The idea of a spin = ½ particle was at first met with skepticism by much of the scientific community. It was not until 1928 when Paul Dirac directly derived this result for the electron from relativistic quantum mechanics that half-integer quantum numbers became widely accepted.
Some appreciation for why both integer and half-integer quantum numbers crop up may be gained by considering the properties of simple standing waves, such as vibrations of a guitar string. It is well recognized that standing waves only occur when their harmonics are either whole or half-integral multiples of the string length.
The guitar string example is only an analogy, not a proof, of why both whole and half-integer spin values might be reasonable at the quantum level. I present this to provide you with some comfort that all quantum features are not entirely foreign to our experience in the macroscopic world.
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From a purely mathematical perspective, half-integer spins are direct consequence of advanced group theory intrinsic to the quantum mechanical formulation. Specifically, the spin operators and associated (Hilbert) space of spin states are governed by Lie SO(3) algebra, with resultant eigenvalues of ± ½. I don’t pretend to understand all the details but the reference below contains a mathematical proof for those capable and interested.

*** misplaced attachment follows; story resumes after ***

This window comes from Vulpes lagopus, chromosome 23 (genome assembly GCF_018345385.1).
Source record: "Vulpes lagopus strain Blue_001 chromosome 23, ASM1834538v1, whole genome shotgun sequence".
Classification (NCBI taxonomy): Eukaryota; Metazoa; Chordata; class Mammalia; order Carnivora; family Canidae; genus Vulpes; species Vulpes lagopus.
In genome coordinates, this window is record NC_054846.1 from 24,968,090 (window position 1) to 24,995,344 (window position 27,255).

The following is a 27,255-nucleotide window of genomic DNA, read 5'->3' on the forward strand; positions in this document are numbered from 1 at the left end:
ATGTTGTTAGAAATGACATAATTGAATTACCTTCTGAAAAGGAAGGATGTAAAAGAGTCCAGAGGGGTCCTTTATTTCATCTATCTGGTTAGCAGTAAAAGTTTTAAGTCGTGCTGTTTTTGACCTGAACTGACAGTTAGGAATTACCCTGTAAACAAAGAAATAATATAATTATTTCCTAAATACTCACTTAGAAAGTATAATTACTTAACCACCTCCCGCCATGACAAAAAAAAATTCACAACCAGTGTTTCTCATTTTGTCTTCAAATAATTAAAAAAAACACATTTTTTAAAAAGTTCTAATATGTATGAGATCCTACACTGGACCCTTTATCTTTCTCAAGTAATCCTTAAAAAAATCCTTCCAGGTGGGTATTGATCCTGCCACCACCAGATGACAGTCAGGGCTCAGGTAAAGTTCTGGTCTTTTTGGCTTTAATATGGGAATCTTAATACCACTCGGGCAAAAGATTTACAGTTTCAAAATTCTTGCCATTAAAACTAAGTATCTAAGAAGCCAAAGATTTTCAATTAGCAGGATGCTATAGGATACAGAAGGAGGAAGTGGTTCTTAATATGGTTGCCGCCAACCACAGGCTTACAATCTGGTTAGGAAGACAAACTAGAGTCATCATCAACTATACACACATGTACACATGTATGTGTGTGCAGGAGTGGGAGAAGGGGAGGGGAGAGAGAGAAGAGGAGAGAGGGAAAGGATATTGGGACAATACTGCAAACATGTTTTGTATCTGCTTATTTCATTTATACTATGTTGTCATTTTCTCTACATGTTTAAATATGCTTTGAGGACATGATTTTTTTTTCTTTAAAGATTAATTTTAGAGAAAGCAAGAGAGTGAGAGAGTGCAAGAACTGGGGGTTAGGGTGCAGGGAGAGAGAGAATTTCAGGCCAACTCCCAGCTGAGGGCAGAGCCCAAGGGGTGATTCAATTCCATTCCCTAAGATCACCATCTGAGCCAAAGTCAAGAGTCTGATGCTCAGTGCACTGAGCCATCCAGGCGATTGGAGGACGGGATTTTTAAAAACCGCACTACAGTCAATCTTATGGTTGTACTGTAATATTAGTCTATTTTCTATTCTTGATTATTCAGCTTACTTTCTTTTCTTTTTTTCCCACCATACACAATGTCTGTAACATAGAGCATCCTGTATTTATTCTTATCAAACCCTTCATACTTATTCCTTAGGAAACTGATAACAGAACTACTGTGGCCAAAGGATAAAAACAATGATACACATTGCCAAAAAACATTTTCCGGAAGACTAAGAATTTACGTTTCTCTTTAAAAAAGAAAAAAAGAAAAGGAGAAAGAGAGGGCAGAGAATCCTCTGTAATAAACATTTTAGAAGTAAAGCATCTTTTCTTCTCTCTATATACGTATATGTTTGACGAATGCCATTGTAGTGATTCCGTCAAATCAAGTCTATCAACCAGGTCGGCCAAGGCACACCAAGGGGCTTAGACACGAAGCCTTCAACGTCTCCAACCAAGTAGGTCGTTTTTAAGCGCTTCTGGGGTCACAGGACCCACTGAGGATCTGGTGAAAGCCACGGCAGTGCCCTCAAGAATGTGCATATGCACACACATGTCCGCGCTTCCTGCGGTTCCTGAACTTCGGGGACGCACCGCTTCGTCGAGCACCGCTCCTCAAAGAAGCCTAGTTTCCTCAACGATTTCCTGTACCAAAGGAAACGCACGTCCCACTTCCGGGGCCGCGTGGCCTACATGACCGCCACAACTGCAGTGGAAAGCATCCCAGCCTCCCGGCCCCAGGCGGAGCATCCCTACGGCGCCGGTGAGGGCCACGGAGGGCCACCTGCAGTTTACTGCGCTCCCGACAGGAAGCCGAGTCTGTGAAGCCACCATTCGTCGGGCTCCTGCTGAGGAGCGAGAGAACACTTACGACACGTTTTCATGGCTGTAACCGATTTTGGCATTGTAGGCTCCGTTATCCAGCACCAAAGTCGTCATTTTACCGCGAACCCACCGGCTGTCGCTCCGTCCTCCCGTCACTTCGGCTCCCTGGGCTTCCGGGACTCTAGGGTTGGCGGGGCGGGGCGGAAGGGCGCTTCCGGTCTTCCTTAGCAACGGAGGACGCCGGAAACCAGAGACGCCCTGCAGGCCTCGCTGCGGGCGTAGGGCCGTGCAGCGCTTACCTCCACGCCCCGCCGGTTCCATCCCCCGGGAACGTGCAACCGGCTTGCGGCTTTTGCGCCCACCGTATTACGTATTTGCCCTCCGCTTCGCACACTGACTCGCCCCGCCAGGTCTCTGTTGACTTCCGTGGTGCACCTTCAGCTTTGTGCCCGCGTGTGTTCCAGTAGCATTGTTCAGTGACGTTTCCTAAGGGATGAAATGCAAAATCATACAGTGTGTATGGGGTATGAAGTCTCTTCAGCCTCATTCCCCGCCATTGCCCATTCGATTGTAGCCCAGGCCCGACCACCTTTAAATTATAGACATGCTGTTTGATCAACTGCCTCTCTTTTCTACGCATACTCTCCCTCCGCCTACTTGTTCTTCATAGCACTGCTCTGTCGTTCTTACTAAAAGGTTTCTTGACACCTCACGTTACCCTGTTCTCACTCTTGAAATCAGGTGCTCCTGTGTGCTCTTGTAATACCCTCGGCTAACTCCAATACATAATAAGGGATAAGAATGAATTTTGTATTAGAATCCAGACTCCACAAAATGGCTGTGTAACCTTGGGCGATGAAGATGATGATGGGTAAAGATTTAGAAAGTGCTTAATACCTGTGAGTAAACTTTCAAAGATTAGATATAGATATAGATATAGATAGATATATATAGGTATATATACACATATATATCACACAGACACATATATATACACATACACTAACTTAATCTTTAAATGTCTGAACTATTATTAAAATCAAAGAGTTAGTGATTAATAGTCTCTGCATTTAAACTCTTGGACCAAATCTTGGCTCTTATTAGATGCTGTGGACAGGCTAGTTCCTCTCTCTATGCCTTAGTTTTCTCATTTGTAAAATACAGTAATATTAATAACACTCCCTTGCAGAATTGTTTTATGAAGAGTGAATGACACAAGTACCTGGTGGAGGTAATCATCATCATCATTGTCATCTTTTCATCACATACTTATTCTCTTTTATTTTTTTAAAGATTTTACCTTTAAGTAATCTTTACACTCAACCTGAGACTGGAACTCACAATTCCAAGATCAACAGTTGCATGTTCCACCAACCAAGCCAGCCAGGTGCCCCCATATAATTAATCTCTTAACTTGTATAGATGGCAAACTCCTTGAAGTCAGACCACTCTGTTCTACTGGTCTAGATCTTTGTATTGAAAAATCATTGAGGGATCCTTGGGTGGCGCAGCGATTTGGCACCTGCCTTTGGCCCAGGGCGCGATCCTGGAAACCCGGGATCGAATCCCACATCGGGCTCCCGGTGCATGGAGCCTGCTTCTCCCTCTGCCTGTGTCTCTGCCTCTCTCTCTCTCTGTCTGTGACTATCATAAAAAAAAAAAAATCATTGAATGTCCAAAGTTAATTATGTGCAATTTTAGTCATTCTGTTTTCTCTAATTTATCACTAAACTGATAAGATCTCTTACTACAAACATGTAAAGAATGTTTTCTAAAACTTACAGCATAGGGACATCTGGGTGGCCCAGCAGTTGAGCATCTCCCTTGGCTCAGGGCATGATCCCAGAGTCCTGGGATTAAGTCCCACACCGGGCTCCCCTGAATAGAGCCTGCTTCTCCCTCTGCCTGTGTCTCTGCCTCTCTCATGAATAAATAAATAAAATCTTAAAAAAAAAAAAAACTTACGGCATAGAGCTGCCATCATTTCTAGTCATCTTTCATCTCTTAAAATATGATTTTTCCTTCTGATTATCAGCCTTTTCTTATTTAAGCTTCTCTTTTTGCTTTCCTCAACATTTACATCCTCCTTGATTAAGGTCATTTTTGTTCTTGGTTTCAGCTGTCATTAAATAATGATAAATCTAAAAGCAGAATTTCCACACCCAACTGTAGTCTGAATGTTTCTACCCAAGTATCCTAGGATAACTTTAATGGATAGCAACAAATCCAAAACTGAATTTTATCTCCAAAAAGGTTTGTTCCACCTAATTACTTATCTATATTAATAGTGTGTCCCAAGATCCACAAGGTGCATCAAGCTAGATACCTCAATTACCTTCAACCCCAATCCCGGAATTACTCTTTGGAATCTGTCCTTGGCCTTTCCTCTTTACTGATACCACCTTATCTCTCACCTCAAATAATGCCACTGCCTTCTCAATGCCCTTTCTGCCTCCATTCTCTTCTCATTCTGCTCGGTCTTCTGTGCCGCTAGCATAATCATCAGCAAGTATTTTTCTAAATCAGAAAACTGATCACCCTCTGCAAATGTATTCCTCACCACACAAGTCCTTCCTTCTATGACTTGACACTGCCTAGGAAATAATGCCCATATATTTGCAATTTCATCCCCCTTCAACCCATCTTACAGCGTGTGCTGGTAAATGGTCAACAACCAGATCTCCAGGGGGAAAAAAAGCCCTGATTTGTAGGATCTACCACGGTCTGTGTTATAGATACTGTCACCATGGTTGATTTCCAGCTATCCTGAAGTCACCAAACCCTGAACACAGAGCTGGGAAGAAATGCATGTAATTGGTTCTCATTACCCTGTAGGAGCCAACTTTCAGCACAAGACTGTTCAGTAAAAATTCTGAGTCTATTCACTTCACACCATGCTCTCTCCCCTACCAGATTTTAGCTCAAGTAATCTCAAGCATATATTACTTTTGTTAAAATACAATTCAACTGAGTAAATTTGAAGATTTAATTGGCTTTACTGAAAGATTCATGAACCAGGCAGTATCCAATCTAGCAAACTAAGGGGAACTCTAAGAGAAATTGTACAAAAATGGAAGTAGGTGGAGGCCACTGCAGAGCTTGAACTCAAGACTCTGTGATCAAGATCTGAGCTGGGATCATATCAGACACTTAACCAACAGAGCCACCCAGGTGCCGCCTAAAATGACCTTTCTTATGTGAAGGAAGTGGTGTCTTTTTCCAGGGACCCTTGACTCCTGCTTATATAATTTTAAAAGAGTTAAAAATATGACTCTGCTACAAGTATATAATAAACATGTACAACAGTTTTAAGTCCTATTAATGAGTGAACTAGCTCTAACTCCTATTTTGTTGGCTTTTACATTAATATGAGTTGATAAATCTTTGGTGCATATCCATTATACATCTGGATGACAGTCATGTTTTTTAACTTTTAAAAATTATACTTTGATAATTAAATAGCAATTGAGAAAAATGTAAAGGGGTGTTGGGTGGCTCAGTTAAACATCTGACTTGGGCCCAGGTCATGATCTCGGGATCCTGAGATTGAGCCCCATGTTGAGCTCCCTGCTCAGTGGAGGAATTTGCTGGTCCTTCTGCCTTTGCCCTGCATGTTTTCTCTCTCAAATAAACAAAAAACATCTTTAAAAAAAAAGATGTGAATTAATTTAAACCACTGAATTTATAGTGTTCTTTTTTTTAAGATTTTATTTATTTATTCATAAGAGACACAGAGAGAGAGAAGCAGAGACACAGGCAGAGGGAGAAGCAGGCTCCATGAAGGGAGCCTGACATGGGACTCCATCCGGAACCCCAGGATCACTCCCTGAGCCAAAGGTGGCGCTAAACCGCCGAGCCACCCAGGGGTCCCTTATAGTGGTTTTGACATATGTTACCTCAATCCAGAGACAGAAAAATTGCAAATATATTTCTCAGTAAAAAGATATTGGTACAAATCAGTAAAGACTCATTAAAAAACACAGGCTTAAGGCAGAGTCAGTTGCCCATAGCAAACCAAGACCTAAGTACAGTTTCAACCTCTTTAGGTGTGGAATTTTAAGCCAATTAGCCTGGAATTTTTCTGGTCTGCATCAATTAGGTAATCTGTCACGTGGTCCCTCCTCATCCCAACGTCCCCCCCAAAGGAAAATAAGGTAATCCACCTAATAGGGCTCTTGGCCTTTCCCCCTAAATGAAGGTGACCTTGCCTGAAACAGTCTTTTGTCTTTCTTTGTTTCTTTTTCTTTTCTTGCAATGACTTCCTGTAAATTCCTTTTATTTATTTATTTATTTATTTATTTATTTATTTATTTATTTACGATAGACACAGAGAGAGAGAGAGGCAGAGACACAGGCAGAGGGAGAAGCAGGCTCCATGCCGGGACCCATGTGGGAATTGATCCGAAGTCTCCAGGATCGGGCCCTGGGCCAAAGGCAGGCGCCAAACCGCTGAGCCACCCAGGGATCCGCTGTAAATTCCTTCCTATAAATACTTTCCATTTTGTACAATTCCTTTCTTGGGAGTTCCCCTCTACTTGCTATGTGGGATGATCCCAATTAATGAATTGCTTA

Veltman MJG, de Wit BQPJ, 't Hooft G. Topics in theoretical physics. Lie groups in physics (pdf), 2007. (Formal proof of how spin = ½ results from group theory using ladder operators - only for those with very strong mathematical backgrounds and/or interest. The correct pronunciation is "Lee".)
Wolfe J. Music Acoustics: Strings, standing waves, and harmonics (link). Sydney: University of New South Wales (accessed 2014)
What is spin?
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